Natalie Wood’s daughter says Robert Wagner didn’t kill her

Film star Natalie Wood has been dead nearly 40 years, but her ghost still casts a long shadow — and it’s going to walk the earth again as her eldest daughter, Natasha Gregson Wagner, simultaneously releases a new memoir and a new documentary.

The documentary, “Natalie Wood: What Remains Behind,” debuts May 5 on HBO and creates an affectionate portrait of Wood’s at-home life with actor Robert Wagner, whom she married twice, and her two children in their Beverly Hills, Calif., home. Natasha was 11 years old and summoned from a sleepover at a friend’s house when her 43-year-old mother’s lifeless body was found in the water off Catalina Island after Thanksgiving in 1981. Her youngest sister Courtney, Wood’s daughter by Robert, was only 7 years old.

“The day my mom died, my entire world was shattered,” Natasha says in the HBO documentary, which also features interviews with Gwyneth Paltrow, Robert Redford, Mia Farrow and more. “Since then, there’s been so much focus on how she died that has overshadowed who she was as a person.” She does, however, ask Robert point-blank in the film, “What do we think about reopening this case?”

Natalie Wood and Robert Wagner with children Courtney Wagner and Natasha Gregson Wagner in Hawaii in 1978.HBO

The drowning was ruled an accident, but rumors have surfaced for years, blaming Robert, now 90, for her death. The couple was on board their yacht, the Splendour, on a stormy weekend with Christopher Walken, Natalie’s co-star in the sci-fi movie “Brainstorm,” which was in production at the time. In the documentary, Robert tells Natasha how he and the “Deer Hunter” star had been arguing over his wife’s purpose in life after having consumed quite a bit of wine. Walken was in favor of Wood pursuing her career.

As Robert tells it, the argument between the two men escalated and Wood retreated to their bedroom below deck. When he went to find her, she was gone. After alerting onshore personnel and the Coast Guard that she was missing, her lifeless body was discovered.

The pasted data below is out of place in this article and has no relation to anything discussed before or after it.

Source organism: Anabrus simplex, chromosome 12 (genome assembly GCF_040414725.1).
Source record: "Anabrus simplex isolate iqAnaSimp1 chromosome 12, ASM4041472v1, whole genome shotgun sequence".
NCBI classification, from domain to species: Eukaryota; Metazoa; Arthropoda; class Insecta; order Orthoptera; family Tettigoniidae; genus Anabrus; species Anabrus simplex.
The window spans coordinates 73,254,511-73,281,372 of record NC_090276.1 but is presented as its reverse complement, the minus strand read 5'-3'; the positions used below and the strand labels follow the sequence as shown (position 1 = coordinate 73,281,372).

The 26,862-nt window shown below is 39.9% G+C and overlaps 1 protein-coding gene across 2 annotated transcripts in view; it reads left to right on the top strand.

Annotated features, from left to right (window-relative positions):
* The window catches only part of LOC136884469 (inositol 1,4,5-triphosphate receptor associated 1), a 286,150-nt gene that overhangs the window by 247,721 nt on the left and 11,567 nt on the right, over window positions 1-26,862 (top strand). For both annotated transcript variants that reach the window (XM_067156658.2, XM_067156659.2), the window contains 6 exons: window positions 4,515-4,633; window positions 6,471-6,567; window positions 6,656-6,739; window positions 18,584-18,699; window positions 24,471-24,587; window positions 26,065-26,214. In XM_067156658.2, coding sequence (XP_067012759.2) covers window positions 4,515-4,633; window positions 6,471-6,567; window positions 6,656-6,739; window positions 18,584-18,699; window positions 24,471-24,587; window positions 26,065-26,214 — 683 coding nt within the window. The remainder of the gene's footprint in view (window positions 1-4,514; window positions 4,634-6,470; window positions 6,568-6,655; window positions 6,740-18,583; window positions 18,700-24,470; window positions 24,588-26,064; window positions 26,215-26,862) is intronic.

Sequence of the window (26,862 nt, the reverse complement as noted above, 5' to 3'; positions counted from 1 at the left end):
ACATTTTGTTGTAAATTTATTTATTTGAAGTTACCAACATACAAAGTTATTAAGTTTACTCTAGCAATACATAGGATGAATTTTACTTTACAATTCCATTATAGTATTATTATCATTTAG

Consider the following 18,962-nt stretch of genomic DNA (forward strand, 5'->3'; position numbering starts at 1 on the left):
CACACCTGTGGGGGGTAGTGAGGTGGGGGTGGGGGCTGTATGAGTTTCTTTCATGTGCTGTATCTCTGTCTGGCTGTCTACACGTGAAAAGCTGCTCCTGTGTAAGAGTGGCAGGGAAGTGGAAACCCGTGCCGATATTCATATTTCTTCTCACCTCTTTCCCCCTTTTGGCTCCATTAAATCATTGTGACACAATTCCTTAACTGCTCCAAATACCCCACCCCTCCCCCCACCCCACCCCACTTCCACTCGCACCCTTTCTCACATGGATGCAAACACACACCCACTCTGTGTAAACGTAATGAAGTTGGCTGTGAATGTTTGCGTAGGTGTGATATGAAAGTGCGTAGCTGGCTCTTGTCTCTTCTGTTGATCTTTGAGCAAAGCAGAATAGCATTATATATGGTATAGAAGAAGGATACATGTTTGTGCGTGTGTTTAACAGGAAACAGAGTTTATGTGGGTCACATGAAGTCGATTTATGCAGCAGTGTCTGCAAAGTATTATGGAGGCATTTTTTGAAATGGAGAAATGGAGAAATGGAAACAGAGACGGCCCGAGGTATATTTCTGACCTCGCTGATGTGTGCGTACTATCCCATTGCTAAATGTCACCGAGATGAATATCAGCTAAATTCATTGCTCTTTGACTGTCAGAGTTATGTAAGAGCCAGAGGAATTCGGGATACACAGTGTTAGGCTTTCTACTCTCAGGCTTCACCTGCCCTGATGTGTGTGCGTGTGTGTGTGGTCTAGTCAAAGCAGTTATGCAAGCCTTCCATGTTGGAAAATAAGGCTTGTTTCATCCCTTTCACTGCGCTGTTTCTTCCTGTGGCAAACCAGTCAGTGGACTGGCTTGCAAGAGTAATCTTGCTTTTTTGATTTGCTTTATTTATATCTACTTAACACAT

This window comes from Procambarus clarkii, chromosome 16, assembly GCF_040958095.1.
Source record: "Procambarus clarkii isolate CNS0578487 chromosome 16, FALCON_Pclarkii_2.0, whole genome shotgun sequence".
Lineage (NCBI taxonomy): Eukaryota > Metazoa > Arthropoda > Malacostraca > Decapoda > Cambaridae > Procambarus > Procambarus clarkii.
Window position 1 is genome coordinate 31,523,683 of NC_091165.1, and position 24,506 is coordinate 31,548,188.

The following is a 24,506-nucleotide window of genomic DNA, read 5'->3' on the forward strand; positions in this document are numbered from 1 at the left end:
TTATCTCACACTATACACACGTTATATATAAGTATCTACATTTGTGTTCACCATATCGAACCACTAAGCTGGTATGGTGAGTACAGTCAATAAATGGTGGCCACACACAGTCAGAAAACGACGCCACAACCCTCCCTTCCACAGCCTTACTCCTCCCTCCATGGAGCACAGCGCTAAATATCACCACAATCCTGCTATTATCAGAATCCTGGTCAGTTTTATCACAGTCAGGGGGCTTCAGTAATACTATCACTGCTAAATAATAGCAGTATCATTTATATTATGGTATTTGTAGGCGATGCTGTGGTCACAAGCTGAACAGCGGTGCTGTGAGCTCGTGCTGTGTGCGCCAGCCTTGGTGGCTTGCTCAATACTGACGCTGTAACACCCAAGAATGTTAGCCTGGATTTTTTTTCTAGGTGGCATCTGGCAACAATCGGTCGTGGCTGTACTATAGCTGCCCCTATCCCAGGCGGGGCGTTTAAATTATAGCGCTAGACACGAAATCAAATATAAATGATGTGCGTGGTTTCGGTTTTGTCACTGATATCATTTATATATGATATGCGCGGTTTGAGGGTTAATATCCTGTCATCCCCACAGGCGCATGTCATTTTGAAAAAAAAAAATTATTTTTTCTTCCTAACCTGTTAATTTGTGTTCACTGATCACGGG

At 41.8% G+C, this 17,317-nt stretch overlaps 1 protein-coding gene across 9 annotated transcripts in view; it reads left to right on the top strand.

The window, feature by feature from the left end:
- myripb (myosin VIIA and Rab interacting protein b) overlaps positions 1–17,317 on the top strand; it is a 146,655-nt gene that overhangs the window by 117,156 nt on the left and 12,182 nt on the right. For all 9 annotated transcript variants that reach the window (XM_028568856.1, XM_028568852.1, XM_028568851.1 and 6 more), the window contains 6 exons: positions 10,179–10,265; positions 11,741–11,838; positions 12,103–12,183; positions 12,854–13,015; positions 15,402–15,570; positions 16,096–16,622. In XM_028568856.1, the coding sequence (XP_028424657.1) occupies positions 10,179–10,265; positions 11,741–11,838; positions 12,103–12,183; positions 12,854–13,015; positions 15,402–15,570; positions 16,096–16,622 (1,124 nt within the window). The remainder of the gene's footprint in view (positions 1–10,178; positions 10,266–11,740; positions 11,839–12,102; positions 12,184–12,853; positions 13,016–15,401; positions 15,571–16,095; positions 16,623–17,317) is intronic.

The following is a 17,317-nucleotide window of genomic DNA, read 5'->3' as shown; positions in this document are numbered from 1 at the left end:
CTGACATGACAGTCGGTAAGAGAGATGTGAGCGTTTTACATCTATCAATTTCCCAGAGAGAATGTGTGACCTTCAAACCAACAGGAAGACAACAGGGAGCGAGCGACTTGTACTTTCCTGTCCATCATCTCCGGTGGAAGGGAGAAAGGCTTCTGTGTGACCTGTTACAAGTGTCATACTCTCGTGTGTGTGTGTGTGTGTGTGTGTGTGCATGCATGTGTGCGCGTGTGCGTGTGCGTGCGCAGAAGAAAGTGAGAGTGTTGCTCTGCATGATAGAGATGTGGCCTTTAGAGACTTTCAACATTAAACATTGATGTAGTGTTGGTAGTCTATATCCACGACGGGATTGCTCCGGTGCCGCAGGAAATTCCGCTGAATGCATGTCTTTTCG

In Natasha’s new book, “More Than Love: An Intimate Portrait of My Mother, Natalie Wood,” she asserts that Robert Wagner would not have hurt her mother.

“My father would never have harmed my mother or failed to save her if he knew she was in danger,” she writes, according to excerpts in the Daily Mail.

Natalie Wood and Robert Wagner during their first wedding in 1957.HBO

The investigation into Wood’s death was reopened in 2011, the 30th anniversary of the tragedy. A new coroner’s report released in 2013 raised concerns about the time of origin for bruises on Wood’s body.

“The location of the bruises, the multiplicity of the bruises, lack of head trauma, or facial bruising support bruising having occurred prior to entry in the water,” the report said. “Since there are unanswered questions and limited additional evidence available for evaluation, it is opined by this Medical Examiner that the manner of death should be left as undetermined.”

The Los Angeles County Sheriff’s Department added that Wagner was not considered a suspect in the open investigation. However, in early 2018, the department said Wagner was still a “person of interest” in the case.

Natasha Gregson WagnerBrigitte Jouxtel/HBO

And yacht captain Dennis Davern — allegedly the only other person on board at the time — has suggested that Wagner could have been directly involved in her death, perhaps even pushing her into the water himself.

Those and other allegations, which have simmered for years, do not sit well with Natasha.

“My mother no longer has a voice of her own but I do and this is what I know — RJ loved Natalie ‘more than love,’” she writes in her new book. “No one in my world questioned my dad’s love for my mom or his utter despair at her loss.”

And while she says she “can never know with complete certainty” what transpired on the boat and what led to Wood’s death, she knows how her mother would rather be recalled, despite her still-mysterious demise.

“My mother was not a tragic, doomed person. Her life was devoted to her art, her children, her husband and her heart,” Natasha writes. “This is how she would have wanted to be remembered, not as someone defined by her death, but by her life.”